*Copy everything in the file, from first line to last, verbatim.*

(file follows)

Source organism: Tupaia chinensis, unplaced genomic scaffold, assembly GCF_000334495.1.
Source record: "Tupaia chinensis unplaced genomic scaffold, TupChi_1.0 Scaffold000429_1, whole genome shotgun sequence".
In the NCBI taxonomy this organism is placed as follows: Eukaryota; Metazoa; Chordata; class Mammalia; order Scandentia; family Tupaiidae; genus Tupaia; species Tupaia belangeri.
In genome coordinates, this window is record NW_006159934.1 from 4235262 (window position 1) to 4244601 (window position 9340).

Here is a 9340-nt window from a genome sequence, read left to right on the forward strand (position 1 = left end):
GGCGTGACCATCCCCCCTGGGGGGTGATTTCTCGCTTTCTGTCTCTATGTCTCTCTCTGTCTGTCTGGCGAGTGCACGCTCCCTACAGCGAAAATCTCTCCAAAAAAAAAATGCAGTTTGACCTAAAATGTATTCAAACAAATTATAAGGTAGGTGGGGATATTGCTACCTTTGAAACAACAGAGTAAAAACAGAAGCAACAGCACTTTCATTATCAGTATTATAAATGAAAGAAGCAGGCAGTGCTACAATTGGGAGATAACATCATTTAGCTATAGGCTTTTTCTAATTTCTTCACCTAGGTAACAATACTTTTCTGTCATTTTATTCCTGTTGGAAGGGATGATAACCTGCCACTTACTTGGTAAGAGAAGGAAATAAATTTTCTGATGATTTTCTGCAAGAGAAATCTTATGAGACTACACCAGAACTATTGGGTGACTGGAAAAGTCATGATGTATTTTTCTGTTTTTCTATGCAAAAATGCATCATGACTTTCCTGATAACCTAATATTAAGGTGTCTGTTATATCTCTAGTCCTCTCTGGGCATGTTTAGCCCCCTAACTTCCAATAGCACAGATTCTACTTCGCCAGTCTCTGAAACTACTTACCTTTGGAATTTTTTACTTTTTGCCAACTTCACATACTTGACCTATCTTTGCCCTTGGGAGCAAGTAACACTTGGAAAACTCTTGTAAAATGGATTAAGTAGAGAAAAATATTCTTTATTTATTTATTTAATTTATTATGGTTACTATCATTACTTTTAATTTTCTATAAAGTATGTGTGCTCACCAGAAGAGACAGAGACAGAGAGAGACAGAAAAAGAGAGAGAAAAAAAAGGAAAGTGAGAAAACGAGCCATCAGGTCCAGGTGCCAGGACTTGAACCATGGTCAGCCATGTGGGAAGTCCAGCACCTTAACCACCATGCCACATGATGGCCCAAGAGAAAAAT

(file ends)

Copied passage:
Source organism: Tupaia chinensis, unplaced genomic scaffold, assembly GCF_000334495.1.
Source record: "Tupaia chinensis unplaced genomic scaffold, TupChi_1.0 Scaffold000429_1, whole genome shotgun sequence".
In the NCBI taxonomy this organism is placed as follows: Eukaryota; Metazoa; Chordata; class Mammalia; order Scandentia; family Tupaiidae; genus Tupaia; species Tupaia belangeri.
In genome coordinates, this window is record NW_006159934.1 from 4235262 (window position 1) to 4244601 (window position 9340).

Here is a 9340-nt window from a genome sequence, read left to right on the forward strand (position 1 = left end):
GGCGTGACCATCCCCCCTGGGGGGTGATTTCTCGCTTTCTGTCTCTATGTCTCTCTCTGTCTGTCTGGCGAGTGCACGCTCCCTACAGCGAAAATCTCTCCAAAAAAAAAATGCAGTTTGACCTAAAATGTATTCAAACAAATTATAAGGTAGGTGGGGATATTGCTACCTTTGAAACAACAGAGTAAAAACAGAAGCAACAGCACTTTCATTATCAGTATTATAAATGAAAGAAGCAGGCAGTGCTACAATTGGGAGATAACATCATTTAGCTATAGGCTTTTTCTAATTTCTTCACCTAGGTAACAATACTTTTCTGTCATTTTATTCCTGTTGGAAGGGATGATAACCTGCCACTTACTTGGTAAGAGAAGGAAATAAATTTTCTGATGATTTTCTGCAAGAGAAATCTTATGAGACTACACCAGAACTATTGGGTGACTGGAAAAGTCATGATGTATTTTTCTGTTTTTCTATGCAAAAATGCATCATGACTTTCCTGATAACCTAATATTAAGGTGTCTGTTATATCTCTAGTCCTCTCTGGGCATGTTTAGCCCCCTAACTTCCAATAGCACAGATTCTACTTCGCCAGTCTCTGAAACTACTTACCTTTGGAATTTTTTACTTTTTGCCAACTTCACATACTTGACCTATCTTTGCCCTTGGGAGCAAGTAACACTTGGAAAACTCTTGTAAAATGGATTAAGTAGAGAAAAATATTCTTTATTTATTTATTTAATTTATTATGGTTACTATCATTACTTTTAATTTTCTATAAAGTATGTGTGCTCACCAGAAGAGACAGAGACAGAGAGAGACAGAAAAAGAGAGAGAAAAAAAAGGAAAGTGAGAAAACGAGCCATCAGGTCCAGGTGCCAGGACTTGAACCATGGTCAGCCATGTGGGAAGTCCAGCACCTTAACCACCATGCCACATGATGGCCCAAGAGAAAAAT